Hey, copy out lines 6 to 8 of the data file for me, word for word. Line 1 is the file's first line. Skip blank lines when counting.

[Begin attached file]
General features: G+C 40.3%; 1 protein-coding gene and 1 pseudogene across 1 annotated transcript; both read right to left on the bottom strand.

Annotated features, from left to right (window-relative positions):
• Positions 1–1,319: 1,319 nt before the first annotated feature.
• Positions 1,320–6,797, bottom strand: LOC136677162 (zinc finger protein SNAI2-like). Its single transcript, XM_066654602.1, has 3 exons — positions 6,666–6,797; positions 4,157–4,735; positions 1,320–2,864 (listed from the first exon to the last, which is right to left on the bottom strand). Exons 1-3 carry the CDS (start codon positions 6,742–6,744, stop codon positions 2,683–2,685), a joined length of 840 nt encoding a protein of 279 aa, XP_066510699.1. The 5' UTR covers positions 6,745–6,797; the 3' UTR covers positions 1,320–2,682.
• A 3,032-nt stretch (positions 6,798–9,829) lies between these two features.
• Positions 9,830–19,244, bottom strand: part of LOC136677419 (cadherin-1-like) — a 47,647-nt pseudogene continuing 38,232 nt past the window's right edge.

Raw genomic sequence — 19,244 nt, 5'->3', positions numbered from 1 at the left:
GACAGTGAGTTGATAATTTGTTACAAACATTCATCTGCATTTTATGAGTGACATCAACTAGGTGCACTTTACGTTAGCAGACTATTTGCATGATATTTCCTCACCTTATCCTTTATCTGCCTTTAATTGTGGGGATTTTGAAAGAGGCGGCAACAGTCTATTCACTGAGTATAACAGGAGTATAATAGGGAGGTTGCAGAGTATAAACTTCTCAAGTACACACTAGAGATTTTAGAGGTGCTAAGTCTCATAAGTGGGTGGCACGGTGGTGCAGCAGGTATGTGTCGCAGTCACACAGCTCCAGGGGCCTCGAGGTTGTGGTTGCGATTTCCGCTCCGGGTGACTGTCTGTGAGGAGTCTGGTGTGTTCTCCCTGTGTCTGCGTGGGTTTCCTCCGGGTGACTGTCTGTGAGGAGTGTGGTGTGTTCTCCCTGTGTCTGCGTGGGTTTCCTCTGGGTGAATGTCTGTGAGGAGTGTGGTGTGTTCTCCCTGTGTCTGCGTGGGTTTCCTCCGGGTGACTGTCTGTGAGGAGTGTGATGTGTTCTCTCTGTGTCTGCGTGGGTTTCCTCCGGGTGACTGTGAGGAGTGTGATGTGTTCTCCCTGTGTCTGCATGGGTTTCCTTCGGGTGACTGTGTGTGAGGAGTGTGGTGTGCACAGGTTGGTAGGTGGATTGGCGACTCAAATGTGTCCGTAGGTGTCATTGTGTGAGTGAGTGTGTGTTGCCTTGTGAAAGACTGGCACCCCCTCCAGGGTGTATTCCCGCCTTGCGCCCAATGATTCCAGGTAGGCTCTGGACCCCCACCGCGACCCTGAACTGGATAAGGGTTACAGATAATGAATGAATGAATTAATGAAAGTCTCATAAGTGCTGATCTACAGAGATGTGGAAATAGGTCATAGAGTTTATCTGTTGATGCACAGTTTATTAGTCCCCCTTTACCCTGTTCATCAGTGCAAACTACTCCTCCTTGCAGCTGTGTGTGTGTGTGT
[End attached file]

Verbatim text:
• Positions 9,830–19,244, bottom strand: part of LOC136677419 (cadherin-1-like) — a 47,647-nt pseudogene continuing 38,232 nt past the window's right edge.

Raw genomic sequence — 19,244 nt, 5'->3', positions numbered from 1 at the left:
GACAGTGAGTTGATAATTTGTTACAAACATTCATCTGCATTTTATGAGTGACATCAACTAGGTGCACTTTACGTTAGCAGACTATTTGCATGATATTTCCTCACCTTATCCTTTATCTGCCTTTAATTGTGGGGATTTTGAAAGAGGCGGCAACAGTCTATTCACTGAGTATAACAGGAGTATAATAGGGAGGTTGCAGAGTATAAACTTCTCAAGTACACACTAGAGATTTTAGAGGTGCTAAGTCTCATAAGTGGGTGGCACGGTGGTGCAGCAGGTATGTGTCGCAGTCACACAGCTCCAGGGGCCTCGAGGTTGTGGTTGCGATTTCCGCTCCGGGTGACTGTCTGTGAGGAGTCTGGTGTGTTCTCCCTGTGTCTGCGTGGGTTTCCTCCGGGTGACTGTCTGTGAGGAGTGTGGTGTGTTCTCCCTGTGTCTGCGTGGGTTTCCTCTGGGTGAATGTCTGTGAGGAGTGTGGTGTGTTCTCCCTGTGTCTGCGTGGGTTTCCTCCGGGTGACTGTCTGTGAGGAGTGTGATGTGTTCTCTCTGTGTCTGCGTGGGTTTCCTCCGGGTGACTGTGAGGAGTGTGATGTGTTCTCCCTGTGTCTGCATGGGTTTCCTTCGGGTGACTGTGTGTGAGGAGTGTGGTGTGCACAGGTTGGTAGGTGGATTGGCGACTCAAATGTGTCCGTAGGTGTCATTGTGTGAGTGAGTGTGTGTTGCCTTGTGAAAGACTGGCACCCCCTCCAGGGTGTATTCCCGCCTTGCGCCCAATGATTCCAGGTAGGCTCTGGACCCCCACCGCGACCCTGAACTGGATAAGGGTTACAGATAATGAATGAATGAATTAATGAAAGTCTCATAAGTGCTGATCTACAGAGATGTGGAAATAGGTCATAGAGTTTATCTGTTGATGCACAGTTTATTAGTCCCCCTTTACCCTGTTCATCAGTGCAAACTACTCCTCCTTGCAGCTGTGTGTGTGTGTGT